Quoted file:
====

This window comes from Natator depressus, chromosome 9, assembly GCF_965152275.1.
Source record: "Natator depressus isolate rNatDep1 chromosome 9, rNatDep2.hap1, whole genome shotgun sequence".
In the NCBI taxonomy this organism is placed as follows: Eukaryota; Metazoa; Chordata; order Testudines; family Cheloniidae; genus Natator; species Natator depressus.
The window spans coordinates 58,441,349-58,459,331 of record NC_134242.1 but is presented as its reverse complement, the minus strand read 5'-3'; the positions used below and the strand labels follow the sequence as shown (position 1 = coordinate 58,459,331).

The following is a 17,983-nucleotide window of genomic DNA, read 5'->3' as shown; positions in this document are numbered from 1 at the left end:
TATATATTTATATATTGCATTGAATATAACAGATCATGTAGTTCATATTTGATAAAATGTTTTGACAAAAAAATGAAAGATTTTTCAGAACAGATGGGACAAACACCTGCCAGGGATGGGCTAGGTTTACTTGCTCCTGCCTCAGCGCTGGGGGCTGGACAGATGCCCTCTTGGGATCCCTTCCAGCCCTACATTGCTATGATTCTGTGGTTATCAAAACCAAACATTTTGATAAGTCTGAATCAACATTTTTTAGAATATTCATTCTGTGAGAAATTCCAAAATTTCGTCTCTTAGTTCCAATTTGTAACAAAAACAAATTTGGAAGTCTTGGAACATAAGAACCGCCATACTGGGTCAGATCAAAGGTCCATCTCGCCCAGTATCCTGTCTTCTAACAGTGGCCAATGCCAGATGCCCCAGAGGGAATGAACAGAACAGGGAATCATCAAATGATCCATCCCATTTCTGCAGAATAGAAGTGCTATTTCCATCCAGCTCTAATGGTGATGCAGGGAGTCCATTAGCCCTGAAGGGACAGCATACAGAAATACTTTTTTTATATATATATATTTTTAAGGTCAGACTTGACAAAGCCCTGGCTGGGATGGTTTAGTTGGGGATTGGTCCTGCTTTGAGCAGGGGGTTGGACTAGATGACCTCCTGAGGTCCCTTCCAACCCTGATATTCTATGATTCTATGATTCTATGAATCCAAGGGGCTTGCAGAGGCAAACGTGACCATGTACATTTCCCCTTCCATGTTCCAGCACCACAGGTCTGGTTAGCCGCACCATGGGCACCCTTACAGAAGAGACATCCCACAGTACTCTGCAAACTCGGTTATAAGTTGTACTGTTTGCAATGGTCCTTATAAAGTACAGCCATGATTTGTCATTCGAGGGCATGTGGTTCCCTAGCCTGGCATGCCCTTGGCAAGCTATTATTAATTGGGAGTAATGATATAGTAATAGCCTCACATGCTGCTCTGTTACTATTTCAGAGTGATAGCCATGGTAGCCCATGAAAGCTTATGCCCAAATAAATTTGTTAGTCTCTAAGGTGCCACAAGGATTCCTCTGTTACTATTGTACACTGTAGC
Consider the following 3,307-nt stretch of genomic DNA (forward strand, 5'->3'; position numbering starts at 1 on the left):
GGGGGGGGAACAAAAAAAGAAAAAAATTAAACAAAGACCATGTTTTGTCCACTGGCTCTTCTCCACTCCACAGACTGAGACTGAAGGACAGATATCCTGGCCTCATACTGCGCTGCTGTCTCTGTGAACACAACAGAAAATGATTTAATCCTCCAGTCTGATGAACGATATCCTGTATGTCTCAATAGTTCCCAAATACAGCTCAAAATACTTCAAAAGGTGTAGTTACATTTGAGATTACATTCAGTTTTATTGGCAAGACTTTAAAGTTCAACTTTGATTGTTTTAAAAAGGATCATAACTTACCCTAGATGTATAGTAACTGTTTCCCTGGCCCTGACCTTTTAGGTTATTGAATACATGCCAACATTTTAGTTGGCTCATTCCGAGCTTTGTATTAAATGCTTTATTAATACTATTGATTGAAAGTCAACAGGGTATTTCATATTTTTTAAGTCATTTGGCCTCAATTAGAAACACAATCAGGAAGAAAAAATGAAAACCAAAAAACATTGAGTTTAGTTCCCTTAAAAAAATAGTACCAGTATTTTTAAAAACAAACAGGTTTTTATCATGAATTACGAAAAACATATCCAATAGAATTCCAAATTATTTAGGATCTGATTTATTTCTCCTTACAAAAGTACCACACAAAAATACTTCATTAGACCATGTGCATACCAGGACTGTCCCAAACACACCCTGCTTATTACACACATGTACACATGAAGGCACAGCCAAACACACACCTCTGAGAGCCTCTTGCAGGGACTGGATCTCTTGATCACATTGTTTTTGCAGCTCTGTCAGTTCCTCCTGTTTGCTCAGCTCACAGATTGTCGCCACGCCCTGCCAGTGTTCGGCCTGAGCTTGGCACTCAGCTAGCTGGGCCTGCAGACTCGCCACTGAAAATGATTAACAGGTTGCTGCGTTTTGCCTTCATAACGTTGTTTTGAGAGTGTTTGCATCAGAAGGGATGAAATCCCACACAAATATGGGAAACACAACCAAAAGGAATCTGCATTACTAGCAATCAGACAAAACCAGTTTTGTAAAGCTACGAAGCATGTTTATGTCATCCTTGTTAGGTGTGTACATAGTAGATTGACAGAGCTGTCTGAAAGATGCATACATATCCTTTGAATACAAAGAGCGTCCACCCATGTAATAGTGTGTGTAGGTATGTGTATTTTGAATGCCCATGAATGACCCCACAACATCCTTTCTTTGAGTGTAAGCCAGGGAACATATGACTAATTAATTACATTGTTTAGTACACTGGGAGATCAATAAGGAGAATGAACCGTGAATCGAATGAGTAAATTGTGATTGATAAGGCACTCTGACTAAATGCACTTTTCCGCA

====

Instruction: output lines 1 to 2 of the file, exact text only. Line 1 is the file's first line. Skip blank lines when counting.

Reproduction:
This window comes from Natator depressus, chromosome 9, assembly GCF_965152275.1.
Source record: "Natator depressus isolate rNatDep1 chromosome 9, rNatDep2.hap1, whole genome shotgun sequence".